This Is Us offers hope for an inclusive America
Sterling Kelby Brown is known for playing Christopher Darden in The People v. O. J. Simpson: American Crime Story, for which he won a Primetime Emmy. He’s also known for his role as Roland Burton on the Lifetime Network series Army Wives. At the moment, he stars as Randall Pearson on the acclaimed NBC drama, This Is Us.
Tell us about Randall, and where he fits in the show’s framework.
Randall is a successful Wall Street guy. He has a wife, and two girls, doing very well personally, but he was adopted at birth, and he is looking to connect with his biological father for the first time. He has never met this man, but for some reason feels compelled to seek him out. That’s where he is in his life.
You mentioned that you laughed and cried when you read the script.
You know what, man? I think it’s something very universal in its appeal, as it’s about people trying to figure out life. I guess your mid-30s is sort of a pivotal time when your life could be going in many directions, be it with your career or becoming a parent or connecting with family you never knew. Everybody is trying to figure out what to do next and I think that’s something that everybody can relate to. Oftentimes we feel like we’re making those choices by ourselves in a vacuum and, “Why does this happen to me and me only?” The show kind of shows everyone that this is something we’re all doing together. And I think there’s something very comforting about recognising that you’re not in it by yourself.
And it does feel like today’s dramas are finally confronting smaller, more personal issues.
I think you’re right, as there has been a lot of high concept things and a lot of things that just skew towards the darkness. I love Game of Thrones and House of Cards and Breaking Bad, but they’re not feel-good stories, if you will. I think there’s something about our show that aims to promote a sense of hopefulness, that it’s like a balm for society at large right now, especially probably here in the States.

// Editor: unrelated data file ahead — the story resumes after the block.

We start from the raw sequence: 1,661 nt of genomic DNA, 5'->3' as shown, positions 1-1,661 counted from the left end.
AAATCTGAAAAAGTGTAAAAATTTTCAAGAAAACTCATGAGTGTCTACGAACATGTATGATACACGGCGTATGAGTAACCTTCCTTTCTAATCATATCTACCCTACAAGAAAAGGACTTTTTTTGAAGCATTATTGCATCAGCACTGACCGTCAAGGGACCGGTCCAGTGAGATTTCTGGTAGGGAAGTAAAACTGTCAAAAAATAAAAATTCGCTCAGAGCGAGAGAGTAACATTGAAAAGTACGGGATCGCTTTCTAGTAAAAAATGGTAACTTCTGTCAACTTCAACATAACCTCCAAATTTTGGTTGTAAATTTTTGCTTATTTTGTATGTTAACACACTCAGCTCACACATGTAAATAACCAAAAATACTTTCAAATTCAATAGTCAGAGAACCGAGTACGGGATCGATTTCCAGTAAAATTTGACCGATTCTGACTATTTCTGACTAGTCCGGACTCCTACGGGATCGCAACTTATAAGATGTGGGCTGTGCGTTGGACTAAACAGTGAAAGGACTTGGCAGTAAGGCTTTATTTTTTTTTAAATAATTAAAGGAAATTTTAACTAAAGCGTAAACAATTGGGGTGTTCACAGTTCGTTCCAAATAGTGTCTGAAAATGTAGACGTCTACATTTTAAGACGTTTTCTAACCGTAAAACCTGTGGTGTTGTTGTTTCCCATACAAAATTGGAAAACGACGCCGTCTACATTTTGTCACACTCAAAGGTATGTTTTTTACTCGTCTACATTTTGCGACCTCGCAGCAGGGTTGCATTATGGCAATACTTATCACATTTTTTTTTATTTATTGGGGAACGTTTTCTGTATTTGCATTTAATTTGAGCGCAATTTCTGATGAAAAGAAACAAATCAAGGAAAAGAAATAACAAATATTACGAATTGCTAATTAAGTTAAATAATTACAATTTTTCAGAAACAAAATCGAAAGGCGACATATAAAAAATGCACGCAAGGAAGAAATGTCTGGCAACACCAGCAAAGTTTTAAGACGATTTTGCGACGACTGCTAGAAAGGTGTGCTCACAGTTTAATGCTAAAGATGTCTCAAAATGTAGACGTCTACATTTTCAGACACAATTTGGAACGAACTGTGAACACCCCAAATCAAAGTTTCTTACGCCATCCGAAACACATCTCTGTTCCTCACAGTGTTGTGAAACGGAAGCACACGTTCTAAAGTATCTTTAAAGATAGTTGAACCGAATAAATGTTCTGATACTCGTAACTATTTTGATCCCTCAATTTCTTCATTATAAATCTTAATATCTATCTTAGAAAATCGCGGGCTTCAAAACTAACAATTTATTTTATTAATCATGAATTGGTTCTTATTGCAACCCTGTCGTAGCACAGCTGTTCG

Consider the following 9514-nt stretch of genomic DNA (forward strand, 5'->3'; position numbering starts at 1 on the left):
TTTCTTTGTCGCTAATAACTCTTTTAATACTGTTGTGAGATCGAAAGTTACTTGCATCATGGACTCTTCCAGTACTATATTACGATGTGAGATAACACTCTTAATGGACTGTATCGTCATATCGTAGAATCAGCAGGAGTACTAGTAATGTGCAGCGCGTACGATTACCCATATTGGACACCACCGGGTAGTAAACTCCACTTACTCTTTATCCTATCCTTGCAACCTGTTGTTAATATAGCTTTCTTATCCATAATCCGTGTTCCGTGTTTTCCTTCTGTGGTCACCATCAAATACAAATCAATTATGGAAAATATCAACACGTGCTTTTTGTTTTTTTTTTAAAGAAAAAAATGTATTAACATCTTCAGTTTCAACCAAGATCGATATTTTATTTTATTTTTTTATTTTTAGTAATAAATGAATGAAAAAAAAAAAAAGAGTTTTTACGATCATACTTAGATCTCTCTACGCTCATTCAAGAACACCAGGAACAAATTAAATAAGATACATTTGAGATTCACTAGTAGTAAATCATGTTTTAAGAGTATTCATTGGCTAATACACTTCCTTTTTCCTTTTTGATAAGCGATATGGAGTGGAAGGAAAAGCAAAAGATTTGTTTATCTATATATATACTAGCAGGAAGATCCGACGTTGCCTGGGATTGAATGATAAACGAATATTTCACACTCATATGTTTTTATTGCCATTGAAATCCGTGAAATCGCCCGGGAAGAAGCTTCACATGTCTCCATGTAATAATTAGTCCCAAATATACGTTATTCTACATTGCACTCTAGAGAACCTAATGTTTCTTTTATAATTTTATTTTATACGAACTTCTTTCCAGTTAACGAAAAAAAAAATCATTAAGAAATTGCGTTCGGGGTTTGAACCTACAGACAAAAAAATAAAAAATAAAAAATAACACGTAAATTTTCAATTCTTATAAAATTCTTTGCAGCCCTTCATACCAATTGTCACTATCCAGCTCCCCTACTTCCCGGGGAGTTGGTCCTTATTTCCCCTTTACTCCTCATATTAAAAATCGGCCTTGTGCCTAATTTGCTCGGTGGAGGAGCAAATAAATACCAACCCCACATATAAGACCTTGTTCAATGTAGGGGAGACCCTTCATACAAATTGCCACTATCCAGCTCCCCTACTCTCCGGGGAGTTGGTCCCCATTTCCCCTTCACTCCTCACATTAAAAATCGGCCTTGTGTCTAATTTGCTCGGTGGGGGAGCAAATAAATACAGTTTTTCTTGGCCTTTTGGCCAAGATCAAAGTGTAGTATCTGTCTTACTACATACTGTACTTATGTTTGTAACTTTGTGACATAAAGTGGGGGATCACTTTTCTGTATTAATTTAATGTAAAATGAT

It’s a particularly interesting time in America. Does TV have a role to play in promoting an inclusive America?
The United States aren’t as united as we would like them to be. I do feel that entertainment and TV is a way for both sides to come together. There’s been too much vilifying and too much of us-versus-them. Hopefully, when people watch this show, they can say, like, “Oh, oh, this is us,” “This is who we are”. The more that people can see, and be exposed to different ways of life, the more you can recognise humanity in everyone, and there’s less to fear and more to appreciate.
I know a lot of people who cried at the end of the opening episode. Do you get moved a lot by TV? Have you cried at shows?
Well, I’ve cried at commercials. I’m probably the most ridiculous — the other day I took my son to see Pete’s Dragon, and I probably bawled like seven or eight times. And my son, who is five years old, he looks at me and says, “Daddy, are you crying?” I said, “Yeah, man, I’m crying,” and he looks back and he says, “I’m crying too.” [CHUCKLES] It was the first time that it actually moved him the same way that it moved me. And then, as soon as the movie was over and they were playing the credits and I’m still bawling, he’s like, “Daddy, the movie’s over. Can you stop crying, please?” So yeah, the short answer to that question is yes.
We all love a good cry now and again.
Amen, brother, amen.
This Is Us Season One starts August 14, every Monday to Friday at 9pm on Star World and Star World HD